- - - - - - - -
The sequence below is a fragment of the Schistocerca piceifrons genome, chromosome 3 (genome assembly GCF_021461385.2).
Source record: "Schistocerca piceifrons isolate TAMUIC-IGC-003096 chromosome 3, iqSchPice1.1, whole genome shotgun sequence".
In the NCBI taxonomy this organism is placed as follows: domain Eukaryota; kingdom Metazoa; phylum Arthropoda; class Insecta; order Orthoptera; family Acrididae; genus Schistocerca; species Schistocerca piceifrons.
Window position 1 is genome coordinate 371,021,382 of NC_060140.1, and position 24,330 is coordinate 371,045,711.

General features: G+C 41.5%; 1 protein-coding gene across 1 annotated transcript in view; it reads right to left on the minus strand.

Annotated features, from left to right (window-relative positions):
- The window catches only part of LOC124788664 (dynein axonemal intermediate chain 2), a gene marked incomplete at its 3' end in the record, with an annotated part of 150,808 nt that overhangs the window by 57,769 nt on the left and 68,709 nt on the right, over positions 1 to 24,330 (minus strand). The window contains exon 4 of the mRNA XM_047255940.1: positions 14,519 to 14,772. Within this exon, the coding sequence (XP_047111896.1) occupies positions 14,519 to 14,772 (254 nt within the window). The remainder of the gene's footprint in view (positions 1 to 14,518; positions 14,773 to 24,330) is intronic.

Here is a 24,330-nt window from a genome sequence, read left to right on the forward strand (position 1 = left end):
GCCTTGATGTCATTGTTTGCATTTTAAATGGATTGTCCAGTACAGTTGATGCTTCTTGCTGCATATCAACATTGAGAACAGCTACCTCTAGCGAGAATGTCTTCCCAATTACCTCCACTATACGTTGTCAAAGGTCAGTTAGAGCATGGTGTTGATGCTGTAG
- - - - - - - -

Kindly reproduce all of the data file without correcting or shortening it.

The sequence below is a fragment of the Schistocerca piceifrons genome, chromosome 3 (genome assembly GCF_021461385.2).
Source record: "Schistocerca piceifrons isolate TAMUIC-IGC-003096 chromosome 3, iqSchPice1.1, whole genome shotgun sequence".
In the NCBI taxonomy this organism is placed as follows: domain Eukaryota; kingdom Metazoa; phylum Arthropoda; class Insecta; order Orthoptera; family Acrididae; genus Schistocerca; species Schistocerca piceifrons.
Window position 1 is genome coordinate 371,021,382 of NC_060140.1, and position 24,330 is coordinate 371,045,711.

General features: G+C 41.5%; 1 protein-coding gene across 1 annotated transcript in view; it reads right to left on the minus strand.

Annotated features, from left to right (window-relative positions):
- The window catches only part of LOC124788664 (dynein axonemal intermediate chain 2), a gene marked incomplete at its 3' end in the record, with an annotated part of 150,808 nt that overhangs the window by 57,769 nt on the left and 68,709 nt on the right, over positions 1 to 24,330 (minus strand). The window contains exon 4 of the mRNA XM_047255940.1: positions 14,519 to 14,772. Within this exon, the coding sequence (XP_047111896.1) occupies positions 14,519 to 14,772 (254 nt within the window). The remainder of the gene's footprint in view (positions 1 to 14,518; positions 14,773 to 24,330) is intronic.

Here is a 24,330-nt window from a genome sequence, read left to right on the forward strand (position 1 = left end):
GCCTTGATGTCATTGTTTGCATTTTAAATGGATTGTCCAGTACAGTTGATGCTTCTTGCTGCATATCAACATTGAGAACAGCTACCTCTAGCGAGAATGTCTTCCCAATTACCTCCACTATACGTTGTCAAAGGTCAGTTAGAGCATGGTGTTGATGCTGTAG